However, planning for widespread, overarching regulation by the E.P.A. maybe a bit preemptive at this point because it is possible that this is merely some fancy political footwork to buy the Obama administration some time. The timing of the release in relation to the Copenhagen Climate Summit is far from coincidental and undoubtedly meant to supplement our lack of ability to create proactive climate legislation. At the same time, the announcement lights a fire underneath Senators and lobbyists to get a finalized bill passed to avoid E.P.A. intervention. Business interests know that compromising on climate legislation allows for their input in reaching a bargain. E.P.A. regulation does not need to ask anyone’s opinion when operating under the umbrella of the Clean Air Act. The President has also already stated that he prefers legislative action for managing carbon over unilateral direction by a governmental agency.

Furthermore, even if the E.P.A. was prepared and willing to police carbon for the country, it would likely be years before any real weight of change would be felt. We are still over a year away from merely reporting numbers let alone forcing companies to implement technologies to change them. When the possibilities of lawsuits are added in, it is much more likely that we will see climate legislation passed before the E.P.A. ever has the chance to draw lines in the sand.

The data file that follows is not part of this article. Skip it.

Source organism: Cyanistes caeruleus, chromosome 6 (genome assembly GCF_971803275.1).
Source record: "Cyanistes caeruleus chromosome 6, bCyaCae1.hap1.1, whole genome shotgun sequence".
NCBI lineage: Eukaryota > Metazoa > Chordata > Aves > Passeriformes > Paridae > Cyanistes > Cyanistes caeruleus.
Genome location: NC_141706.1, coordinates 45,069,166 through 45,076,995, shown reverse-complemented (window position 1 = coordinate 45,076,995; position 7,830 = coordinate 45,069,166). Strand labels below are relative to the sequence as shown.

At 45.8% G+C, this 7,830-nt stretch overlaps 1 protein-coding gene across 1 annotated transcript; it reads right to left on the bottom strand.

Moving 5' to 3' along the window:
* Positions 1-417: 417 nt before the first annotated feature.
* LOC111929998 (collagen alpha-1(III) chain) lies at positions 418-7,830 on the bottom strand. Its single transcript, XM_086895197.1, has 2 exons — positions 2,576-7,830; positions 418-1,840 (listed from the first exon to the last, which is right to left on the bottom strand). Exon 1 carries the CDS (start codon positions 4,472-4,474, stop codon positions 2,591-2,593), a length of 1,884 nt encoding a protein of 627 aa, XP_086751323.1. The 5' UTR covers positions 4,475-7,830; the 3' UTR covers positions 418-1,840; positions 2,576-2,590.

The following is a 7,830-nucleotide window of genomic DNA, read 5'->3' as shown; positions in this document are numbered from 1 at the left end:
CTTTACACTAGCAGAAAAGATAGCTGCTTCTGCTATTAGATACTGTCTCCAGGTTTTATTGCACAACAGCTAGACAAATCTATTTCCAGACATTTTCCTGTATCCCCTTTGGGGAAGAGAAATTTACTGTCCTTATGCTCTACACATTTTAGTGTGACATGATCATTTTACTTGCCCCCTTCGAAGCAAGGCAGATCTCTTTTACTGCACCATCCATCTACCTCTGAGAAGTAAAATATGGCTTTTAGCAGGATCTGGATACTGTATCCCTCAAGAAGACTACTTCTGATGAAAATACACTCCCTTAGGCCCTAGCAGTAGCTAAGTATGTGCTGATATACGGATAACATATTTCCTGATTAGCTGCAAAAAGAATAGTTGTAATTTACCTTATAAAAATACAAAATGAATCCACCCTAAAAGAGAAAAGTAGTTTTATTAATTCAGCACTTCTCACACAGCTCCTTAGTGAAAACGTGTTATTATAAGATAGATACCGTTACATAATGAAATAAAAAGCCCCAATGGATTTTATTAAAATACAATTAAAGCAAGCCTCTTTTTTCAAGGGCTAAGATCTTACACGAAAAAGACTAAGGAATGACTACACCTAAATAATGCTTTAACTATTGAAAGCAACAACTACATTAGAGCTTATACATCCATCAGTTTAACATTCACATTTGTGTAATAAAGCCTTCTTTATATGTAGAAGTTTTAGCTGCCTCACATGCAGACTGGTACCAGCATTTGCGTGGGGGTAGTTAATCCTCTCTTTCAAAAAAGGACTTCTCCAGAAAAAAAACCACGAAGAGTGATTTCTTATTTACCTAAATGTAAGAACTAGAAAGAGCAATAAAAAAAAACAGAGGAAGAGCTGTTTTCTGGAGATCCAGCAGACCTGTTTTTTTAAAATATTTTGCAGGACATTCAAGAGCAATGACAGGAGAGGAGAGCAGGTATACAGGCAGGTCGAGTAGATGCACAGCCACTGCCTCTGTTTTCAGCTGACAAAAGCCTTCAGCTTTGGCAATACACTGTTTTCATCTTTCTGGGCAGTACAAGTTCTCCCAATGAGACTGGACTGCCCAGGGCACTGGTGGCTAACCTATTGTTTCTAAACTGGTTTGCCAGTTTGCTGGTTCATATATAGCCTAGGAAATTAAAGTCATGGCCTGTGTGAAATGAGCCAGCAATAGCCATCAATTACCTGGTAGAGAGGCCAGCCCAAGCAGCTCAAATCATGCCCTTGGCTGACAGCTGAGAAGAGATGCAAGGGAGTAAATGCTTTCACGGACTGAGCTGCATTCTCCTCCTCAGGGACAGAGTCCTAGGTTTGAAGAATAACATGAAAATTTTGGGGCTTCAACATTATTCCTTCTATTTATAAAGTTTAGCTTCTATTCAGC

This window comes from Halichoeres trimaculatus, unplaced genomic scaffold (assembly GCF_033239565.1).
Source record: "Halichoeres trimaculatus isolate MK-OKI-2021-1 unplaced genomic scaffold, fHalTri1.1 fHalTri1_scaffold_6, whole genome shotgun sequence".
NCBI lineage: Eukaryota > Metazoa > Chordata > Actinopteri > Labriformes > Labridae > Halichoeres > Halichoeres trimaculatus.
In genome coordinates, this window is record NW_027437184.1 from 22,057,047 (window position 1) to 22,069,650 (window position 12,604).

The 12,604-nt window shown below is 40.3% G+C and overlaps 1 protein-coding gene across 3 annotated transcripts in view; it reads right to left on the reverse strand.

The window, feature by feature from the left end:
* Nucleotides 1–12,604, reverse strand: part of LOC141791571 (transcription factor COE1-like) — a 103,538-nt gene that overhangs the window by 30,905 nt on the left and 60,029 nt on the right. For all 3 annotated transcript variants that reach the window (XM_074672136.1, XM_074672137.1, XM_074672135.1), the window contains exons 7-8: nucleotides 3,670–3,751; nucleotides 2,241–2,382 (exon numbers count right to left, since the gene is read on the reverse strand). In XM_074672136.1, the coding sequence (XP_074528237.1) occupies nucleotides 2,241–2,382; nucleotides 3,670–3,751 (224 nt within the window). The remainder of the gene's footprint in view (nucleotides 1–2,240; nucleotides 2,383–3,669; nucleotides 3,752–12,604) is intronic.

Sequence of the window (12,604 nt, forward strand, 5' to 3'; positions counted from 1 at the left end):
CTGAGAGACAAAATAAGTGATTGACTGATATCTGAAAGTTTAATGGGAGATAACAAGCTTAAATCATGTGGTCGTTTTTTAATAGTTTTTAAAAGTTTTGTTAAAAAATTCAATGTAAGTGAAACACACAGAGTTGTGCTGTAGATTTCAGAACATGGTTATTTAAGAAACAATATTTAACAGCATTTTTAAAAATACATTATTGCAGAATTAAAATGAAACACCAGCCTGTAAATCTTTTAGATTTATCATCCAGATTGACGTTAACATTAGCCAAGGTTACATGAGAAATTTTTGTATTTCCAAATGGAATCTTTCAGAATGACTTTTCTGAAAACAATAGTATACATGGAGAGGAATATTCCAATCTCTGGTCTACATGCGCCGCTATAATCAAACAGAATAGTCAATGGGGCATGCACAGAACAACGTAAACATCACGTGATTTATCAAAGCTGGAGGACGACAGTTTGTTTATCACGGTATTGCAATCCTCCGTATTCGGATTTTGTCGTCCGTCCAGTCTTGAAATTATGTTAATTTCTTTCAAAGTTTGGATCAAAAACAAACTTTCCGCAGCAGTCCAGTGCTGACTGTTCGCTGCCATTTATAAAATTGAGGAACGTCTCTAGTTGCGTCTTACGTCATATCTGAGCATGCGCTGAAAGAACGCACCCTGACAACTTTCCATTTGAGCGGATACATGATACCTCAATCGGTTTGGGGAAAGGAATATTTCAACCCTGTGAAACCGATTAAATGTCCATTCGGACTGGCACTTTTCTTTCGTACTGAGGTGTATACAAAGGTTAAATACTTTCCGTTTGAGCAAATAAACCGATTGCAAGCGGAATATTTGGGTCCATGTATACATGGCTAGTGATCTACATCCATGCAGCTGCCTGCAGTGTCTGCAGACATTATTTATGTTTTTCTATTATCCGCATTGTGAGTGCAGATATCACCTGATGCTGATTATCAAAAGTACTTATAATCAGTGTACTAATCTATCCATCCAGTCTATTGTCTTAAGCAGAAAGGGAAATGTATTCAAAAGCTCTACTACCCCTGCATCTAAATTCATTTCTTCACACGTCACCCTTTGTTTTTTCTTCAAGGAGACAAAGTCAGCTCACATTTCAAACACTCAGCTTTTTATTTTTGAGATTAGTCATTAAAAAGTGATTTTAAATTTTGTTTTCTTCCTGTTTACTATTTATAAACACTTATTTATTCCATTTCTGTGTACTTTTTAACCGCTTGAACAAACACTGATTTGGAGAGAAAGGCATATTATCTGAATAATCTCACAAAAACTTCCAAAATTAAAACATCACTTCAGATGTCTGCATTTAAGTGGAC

As much as I would welcome a chance to move faster and cut through red tape, I fear it is more likely that this a political threat that the administration has little intention of actually exercising. That is not to say that it will not work. These efforts may help us secure a climate bill in the first half of 2010. If not, I only hope the administration has the brass to call the bluff of congress and the business community if no progress is made.

Coal Power Plant The much debated climate bill is being heralded as legislation with the substance enough to begin to change our lives towards a new path of sustainability. One group that would arguably see the most change is the network of the country’s energy providers as carbon pricing leads to higher stakes for producing electricity from coal, oil and natural gas. Some have set up this confrontation as taking place between greenies and big power companies, but the power generation world is not as uniformly resistant as some might say. Is it possible that some of our biggest polluters could actually help lead our walk into the sustainable promised land?

A series of recent events points to the possibility of utility companies leaving behind the stance of defiance to play a more cohesive role in formulating new climate legislation. One of first steps is acknowledging the issue which, compared to where we have been, is a big step. A trio of large utility companies recently lead a withdrawal from the United States Chamber of Commerce citing disagreements over the Chamber’s stance on climate change. Exelon, Pacific Gas & Electric and PNM Resources all pulled their participation from the organization that claims to be “the voice of business.” Shortly afterwards, Nike resigned its position on the federation’s board. Tech bellwether Apple has been the most recent departure.